China, Russia, Iran and Turkey to de-peg from dollar?

Shehab Al-Makahleh
Shehab Al-Makahleh
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Are world circumstances apt to jettison American dollar dominance? Since Donald Trump took over the presidency of the United States, opponents of Washington’s policies have been increasing. After Russia, Iran and North Korea were the main enemies, China and Turkey had also become at the top of the list of Washington’s trade war.

Under the policy of economic sanctions imposed by the US administration on these countries, using American currency, the aforementioned states are now looking for a real response to Washington’s procedures in order to reduce the dominance of the US dollar globally. Can these countries undermine the dollar, and can these initiatives lead the global economy to depeg their economies from American dollar?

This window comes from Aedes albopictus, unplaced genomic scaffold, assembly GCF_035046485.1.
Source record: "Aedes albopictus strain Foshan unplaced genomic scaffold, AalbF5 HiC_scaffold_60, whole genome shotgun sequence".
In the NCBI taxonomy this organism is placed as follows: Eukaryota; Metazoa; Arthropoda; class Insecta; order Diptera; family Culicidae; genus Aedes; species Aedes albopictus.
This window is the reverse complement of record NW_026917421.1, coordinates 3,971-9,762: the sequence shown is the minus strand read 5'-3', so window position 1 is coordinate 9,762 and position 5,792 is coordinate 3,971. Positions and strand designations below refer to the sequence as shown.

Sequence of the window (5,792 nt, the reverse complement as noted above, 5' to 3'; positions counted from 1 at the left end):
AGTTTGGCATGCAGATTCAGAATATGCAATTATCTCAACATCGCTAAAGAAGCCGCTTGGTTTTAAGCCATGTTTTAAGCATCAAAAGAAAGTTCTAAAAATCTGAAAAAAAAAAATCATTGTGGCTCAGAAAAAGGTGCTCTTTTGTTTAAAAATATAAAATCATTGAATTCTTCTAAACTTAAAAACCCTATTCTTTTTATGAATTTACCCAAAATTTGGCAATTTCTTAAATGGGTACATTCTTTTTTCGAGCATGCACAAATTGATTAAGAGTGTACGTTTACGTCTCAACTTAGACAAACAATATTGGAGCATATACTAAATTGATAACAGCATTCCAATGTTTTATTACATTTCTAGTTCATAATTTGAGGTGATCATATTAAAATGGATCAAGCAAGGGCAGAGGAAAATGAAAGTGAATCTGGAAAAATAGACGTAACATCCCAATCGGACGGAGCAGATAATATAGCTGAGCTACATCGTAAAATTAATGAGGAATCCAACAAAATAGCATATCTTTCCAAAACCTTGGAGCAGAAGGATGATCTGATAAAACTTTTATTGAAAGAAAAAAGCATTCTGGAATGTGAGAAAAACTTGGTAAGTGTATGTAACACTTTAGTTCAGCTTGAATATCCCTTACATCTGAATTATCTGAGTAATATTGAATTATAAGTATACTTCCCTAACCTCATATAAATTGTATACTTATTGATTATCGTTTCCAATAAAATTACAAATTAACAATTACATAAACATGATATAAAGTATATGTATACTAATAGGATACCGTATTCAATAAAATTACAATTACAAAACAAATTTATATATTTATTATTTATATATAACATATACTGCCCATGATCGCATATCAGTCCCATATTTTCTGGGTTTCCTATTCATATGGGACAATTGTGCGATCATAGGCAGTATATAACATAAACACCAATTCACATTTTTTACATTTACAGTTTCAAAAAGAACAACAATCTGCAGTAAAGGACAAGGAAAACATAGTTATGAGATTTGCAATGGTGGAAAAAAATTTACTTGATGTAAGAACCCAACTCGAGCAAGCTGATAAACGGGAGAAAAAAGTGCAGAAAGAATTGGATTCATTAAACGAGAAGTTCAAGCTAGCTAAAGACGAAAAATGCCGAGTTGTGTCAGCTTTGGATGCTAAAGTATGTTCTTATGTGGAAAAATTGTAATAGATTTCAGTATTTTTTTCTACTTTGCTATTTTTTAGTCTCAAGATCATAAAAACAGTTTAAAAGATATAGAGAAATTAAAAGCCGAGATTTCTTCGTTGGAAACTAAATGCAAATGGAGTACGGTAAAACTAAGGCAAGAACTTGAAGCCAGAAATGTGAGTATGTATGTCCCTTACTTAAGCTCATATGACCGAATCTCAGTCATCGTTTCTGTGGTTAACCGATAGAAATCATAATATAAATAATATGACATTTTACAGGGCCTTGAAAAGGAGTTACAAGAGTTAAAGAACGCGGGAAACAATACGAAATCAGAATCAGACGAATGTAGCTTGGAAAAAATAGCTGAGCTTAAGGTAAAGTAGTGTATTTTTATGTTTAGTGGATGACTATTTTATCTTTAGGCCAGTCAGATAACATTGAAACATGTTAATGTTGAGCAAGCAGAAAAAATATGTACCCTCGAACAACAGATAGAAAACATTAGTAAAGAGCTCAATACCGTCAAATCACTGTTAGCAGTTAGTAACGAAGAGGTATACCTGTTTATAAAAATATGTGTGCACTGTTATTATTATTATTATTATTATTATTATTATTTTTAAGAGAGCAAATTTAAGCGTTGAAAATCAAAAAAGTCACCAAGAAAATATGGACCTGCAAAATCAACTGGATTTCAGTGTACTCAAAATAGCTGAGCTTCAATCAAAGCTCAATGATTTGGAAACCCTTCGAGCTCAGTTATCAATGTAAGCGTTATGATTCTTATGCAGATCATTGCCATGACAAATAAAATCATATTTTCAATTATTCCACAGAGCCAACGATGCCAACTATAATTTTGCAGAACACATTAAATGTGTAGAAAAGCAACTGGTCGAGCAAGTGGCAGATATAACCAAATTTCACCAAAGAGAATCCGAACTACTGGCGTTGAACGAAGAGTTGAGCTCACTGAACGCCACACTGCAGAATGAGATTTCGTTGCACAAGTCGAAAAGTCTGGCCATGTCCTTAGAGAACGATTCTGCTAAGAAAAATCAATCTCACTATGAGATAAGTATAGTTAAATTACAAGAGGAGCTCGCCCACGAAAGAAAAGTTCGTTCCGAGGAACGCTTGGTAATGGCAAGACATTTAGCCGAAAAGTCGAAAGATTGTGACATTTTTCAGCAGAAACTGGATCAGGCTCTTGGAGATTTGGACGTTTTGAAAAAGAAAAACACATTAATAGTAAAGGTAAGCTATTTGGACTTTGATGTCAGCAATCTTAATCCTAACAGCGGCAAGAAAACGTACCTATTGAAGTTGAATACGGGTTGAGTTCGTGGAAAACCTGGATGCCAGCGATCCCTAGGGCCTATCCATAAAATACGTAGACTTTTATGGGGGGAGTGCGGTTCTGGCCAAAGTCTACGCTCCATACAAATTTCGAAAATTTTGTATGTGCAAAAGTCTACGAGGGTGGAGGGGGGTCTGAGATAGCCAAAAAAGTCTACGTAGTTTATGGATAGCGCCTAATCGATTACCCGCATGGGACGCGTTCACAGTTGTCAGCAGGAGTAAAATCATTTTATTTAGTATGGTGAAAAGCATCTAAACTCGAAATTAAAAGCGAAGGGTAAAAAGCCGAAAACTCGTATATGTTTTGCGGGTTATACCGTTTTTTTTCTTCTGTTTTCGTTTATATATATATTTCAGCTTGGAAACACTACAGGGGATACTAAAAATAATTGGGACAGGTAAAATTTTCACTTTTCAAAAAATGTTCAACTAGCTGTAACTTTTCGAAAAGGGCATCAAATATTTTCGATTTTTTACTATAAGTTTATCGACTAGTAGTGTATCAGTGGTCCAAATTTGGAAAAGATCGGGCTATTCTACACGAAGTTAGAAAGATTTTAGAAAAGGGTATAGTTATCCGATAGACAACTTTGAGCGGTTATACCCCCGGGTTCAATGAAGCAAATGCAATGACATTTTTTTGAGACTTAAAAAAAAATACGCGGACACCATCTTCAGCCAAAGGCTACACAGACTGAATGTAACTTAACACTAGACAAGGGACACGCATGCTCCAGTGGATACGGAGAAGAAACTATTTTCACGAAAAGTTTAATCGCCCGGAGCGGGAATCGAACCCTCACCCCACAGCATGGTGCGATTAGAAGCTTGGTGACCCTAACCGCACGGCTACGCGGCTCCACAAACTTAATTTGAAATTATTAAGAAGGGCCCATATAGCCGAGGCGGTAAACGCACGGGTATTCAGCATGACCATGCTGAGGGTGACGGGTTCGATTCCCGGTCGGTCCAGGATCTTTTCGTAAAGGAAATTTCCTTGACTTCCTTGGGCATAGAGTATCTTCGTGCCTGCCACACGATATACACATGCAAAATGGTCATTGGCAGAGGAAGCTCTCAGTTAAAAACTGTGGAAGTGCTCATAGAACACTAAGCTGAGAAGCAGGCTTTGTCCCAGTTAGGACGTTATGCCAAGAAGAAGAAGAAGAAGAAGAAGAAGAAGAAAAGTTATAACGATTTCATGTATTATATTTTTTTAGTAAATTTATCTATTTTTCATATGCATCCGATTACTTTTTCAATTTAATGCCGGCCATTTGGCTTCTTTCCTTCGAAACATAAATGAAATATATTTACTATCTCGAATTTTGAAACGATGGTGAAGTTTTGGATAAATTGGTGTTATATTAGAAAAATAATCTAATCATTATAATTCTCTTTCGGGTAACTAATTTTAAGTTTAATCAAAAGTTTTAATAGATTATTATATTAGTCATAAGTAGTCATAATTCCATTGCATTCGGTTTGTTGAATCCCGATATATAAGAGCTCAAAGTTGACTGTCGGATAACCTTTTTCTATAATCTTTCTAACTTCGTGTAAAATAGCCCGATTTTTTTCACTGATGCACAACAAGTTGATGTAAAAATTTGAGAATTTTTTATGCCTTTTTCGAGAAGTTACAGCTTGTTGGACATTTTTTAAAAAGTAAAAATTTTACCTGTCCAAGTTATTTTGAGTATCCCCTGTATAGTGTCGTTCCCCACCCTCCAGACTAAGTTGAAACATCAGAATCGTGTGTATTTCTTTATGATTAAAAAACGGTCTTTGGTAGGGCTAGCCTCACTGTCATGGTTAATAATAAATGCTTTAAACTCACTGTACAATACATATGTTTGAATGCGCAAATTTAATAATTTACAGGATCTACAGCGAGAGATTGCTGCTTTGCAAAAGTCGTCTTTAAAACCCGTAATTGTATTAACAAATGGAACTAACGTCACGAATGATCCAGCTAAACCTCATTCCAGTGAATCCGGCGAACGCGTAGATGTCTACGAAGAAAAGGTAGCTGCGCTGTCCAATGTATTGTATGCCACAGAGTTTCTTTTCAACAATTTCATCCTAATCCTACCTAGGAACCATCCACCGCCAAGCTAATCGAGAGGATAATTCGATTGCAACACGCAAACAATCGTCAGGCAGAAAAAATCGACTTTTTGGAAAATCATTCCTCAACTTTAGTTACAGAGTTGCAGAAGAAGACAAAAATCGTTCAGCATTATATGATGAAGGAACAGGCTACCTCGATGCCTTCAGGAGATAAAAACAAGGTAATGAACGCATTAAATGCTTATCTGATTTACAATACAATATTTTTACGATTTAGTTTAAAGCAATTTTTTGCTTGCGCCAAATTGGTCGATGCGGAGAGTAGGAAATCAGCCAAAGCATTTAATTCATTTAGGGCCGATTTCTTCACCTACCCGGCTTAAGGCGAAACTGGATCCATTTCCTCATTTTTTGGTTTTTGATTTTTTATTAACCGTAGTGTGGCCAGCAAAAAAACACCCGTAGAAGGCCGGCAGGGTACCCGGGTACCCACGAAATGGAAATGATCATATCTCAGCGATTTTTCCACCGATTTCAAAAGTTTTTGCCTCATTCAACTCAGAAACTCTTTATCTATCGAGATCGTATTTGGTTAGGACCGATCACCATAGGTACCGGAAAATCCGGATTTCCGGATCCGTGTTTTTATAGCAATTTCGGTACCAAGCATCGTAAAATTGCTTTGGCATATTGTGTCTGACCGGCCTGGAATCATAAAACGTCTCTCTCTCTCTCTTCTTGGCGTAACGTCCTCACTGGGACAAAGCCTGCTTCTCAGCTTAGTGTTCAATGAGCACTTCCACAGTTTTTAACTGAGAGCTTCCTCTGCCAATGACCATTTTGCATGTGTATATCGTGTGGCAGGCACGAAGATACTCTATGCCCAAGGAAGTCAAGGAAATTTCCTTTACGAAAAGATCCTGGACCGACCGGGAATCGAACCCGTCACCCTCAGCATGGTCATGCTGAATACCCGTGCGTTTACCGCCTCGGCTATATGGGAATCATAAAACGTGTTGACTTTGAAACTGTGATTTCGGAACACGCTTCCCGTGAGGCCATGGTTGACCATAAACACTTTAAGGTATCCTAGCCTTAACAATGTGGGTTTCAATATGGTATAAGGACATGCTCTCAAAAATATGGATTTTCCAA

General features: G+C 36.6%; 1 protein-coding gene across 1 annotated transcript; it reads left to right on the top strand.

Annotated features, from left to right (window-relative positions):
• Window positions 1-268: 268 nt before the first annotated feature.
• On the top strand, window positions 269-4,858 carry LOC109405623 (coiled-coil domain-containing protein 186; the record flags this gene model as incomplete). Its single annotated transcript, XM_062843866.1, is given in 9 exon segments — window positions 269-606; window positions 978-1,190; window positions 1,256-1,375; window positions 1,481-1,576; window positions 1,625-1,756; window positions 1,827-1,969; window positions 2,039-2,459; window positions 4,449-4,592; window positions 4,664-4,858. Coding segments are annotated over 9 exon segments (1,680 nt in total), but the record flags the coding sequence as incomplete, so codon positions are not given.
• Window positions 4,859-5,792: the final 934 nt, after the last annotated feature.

This is the first time ever that the world economies witness such a dominance of one currency over others as the American dollar controls almost all of the world’s commercial and financial transactions. Most commodities are priced in dollars, primarily oil and financial stocks.

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The American currency accounts for about 85 percent of commodities and services traded worldwide. More than 60 percent of world currency reserves are dollar based. Thus, any revamp in the major world currency would lead to a global economic tremor as the current trend of funds around the world directly depends on dollar value.

Investments are moving in consistent with US dollar and the global economies center around American economy thereof, for how long will this last? The dollar has been the undisputed acknowledged master of international currencies since the end of World War II.

When the then President Richard Nixon decided in 1971 to prevent the conversion of the US dollar to gold, declaring the collapse of the Bretton Woods Agreement, which has been a landmark system for monetary and exchange rate management that was established in 1944, the dollar has since then become the world’s first “benchmark currency”. Other currencies have been affected by the rise or fall of the dollar.

The dollar’s current exchange rate does not reflect its true value, which reinforces the idea that the US currency can easily lose its value easily

Shehab Al-Makahleh

Safe haven